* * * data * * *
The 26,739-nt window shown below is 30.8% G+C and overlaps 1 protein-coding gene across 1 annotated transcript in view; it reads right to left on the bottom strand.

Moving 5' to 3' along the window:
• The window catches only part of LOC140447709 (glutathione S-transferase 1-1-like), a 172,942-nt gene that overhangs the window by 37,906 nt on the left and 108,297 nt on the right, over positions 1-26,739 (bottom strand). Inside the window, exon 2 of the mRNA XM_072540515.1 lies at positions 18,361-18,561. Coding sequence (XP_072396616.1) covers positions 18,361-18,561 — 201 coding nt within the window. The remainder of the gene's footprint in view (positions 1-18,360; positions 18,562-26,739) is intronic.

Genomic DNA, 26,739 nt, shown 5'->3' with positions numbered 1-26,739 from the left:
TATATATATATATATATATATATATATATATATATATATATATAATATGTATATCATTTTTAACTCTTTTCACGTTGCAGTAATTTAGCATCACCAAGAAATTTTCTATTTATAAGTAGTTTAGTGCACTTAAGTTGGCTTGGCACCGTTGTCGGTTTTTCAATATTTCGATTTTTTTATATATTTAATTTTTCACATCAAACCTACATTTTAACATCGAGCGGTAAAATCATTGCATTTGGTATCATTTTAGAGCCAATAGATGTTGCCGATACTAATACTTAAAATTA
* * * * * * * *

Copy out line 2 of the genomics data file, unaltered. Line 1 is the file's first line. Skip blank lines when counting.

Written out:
Moving 5' to 3' along the window: